BEAT THE PRESS: George Harrison, who produced the 1986 flop Shanghai Surprise starring Madonna and Sean Penn, says the couple worsened the film's problems by their surliness to the media. He says the Penns could have taken a lesson in public relations from his old group, the Beatles. "The Beatles always handled the press brilliantly, and we had far more press than any pop star today," Harrison boasted to Britain's Woman's Own magazine. "We also had a sense of humor about it.... If there are dogs barking at your heels, it's much better to throw them a bone to keep 'em happy than totally ignore them. You've got to keep your sense of humor. Madonna and Sean took it all too seriously."

HOCKEY SHTIK: As bad jokes go, did you hear the one about the attempt at stand-up comedy by the Philadelphia Flyers' Dave Brown? He's the hockey player who got a 15-game suspension for intentionally hitting New York Ranger Tomas Sandstrom in the head with his stick, causing a concussion. At Philly's Comedy Factory Outlet, Brown, wearing funny nose glasses, went onstage between regular acts. The Philadelphia Inquirer reports that "lusty cheers" greeted him. His jokes, however, never seemed to find punch lines and "were received, for the most part, with respectful silence." Brown, who offered only a prepared statement after his Nov. 2 suspension, was able to skate over the icy reception by waving his hockey stick above his head shouting, "Hey, Sandstrom!" and later advising, "If someone is really giving you a bad time—high stick 'em." Class act.

THE TOMES, THEY ARE A-CHANGING: Count on front-running feminist Gloria Steinem to offer an interesting new way to measure progress in women's equality. Before an awards ceremony in New York, an acquaintance mentioned that he was reading a book about Clark Gable's women. Ms. Ms. magazine piped in, "Well, when they write a book about Steinem's men, then I'll know we've gotten somewhere." No word on the length of that volume.

GNAWING QUESTIONS: He's long had a reputation for sinking his teeth into politicians, but ABC's snappy White House correspondent Sam Donaldson has to grin and bear periodic reports that he bites women. The latest account, in the Washington Times last month, had Donaldson chomping on a White House secretary's hand. "It was a friendly nip," the woman said later. Two earlier reports had Donaldson biting an airline stewardess' bum in 1976 and ABC's Bettina Gregory's arm in 1980. "To my knowledge [the Gregory story] was the beginning of the Donaldson Bites Women stories," says Sam, who insists that he didn't bite her or anyone else. "I was known as the guy who bites women, not because you can find women who will testify I bit them, but because of that story and the fact I fueled the flames by going 'grrrr' and 'errrr.' " But such stories no longer amuse him, he says. "Can you imagine if I bit women on the rear end in public?" Not to beg a certain question, he adds, "There's no way I'm going to discuss what goes on in the privacy of my bedroom, but I don't do it there, I can tell you that."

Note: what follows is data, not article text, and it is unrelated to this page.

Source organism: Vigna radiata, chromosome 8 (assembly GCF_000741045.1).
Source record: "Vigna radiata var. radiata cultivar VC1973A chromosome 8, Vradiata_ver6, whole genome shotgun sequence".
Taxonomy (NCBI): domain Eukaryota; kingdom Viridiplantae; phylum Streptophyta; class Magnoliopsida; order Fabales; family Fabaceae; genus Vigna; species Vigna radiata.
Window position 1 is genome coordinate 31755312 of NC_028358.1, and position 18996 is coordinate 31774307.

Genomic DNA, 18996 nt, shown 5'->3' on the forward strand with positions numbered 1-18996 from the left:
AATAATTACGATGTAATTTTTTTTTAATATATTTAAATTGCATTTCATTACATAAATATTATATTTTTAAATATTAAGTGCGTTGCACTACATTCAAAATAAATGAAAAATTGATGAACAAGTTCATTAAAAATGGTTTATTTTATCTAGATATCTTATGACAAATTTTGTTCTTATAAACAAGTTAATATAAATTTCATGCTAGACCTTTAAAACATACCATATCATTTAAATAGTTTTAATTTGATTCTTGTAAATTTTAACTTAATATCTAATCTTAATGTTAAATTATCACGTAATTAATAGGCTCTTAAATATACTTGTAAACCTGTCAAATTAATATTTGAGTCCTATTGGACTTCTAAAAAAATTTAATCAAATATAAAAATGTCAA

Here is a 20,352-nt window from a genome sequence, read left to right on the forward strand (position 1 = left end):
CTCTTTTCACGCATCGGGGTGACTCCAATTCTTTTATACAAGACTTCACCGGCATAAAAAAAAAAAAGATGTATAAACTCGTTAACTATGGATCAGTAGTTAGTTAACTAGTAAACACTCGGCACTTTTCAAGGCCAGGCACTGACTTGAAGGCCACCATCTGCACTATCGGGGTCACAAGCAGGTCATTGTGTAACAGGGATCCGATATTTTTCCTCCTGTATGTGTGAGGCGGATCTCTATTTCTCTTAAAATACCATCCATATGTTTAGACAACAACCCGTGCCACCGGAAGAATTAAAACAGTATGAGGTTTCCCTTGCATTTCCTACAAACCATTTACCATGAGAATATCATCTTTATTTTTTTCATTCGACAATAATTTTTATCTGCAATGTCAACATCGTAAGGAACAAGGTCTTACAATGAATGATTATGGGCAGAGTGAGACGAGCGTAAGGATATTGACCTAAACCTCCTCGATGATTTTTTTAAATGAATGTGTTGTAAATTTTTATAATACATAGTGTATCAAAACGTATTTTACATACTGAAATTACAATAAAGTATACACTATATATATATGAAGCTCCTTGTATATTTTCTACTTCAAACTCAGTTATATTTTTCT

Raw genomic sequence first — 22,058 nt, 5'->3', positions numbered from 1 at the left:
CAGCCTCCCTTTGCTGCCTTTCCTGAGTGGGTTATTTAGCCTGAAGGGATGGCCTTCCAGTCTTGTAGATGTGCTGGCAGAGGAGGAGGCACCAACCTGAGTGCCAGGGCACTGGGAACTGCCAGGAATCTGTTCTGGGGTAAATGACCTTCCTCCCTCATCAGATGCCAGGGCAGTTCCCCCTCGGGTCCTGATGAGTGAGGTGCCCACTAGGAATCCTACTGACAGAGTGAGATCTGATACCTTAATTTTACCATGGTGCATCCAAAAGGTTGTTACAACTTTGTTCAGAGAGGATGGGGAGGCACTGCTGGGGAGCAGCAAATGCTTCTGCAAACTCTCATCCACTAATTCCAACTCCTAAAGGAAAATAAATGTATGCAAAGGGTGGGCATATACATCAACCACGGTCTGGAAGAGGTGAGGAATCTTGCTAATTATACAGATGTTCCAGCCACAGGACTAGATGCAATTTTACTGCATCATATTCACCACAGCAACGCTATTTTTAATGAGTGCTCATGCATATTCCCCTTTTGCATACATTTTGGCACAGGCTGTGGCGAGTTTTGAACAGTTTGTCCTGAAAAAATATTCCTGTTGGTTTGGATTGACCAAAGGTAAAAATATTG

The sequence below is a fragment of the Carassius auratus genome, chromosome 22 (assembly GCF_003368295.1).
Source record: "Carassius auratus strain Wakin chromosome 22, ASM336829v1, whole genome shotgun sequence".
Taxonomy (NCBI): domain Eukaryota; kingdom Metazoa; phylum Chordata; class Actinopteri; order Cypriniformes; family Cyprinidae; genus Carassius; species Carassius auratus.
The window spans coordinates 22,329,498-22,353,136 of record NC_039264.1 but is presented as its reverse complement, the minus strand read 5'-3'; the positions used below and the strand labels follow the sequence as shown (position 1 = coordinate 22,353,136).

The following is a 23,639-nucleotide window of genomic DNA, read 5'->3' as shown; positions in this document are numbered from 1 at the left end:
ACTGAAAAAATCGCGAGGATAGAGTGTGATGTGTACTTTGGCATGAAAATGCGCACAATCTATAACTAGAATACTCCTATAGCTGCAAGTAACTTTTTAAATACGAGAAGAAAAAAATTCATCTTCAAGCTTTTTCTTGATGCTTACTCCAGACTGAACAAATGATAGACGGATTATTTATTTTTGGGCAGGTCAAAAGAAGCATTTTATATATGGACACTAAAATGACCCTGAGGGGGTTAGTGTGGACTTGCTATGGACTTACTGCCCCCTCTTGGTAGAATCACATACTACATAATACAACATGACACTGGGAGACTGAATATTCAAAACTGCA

LIP SERVICE: Margaret Whitton, the seductress who snatched Michael J. Fox's bathing suit in The Secret of My Success, has strict standards for her real-life beaux. "I don't trust men who don't dance, don't remember their dreams and don't have lips," says the actress, who next seduces the actor (Frank Whaley) playing the younger version of Jack Nicholson's character in his new film, Ironweed. So who makes the grade? Michael J. Fox, for one. "He definitely has lips. He's a great kisser," says Whitton. "But the best kisser is Raul Julia [Whitton's co-star onstage in, appropriately enough, Dracula]. As a public service they should put him on a street corner and let everybody kiss him." Guess who'll be first in line?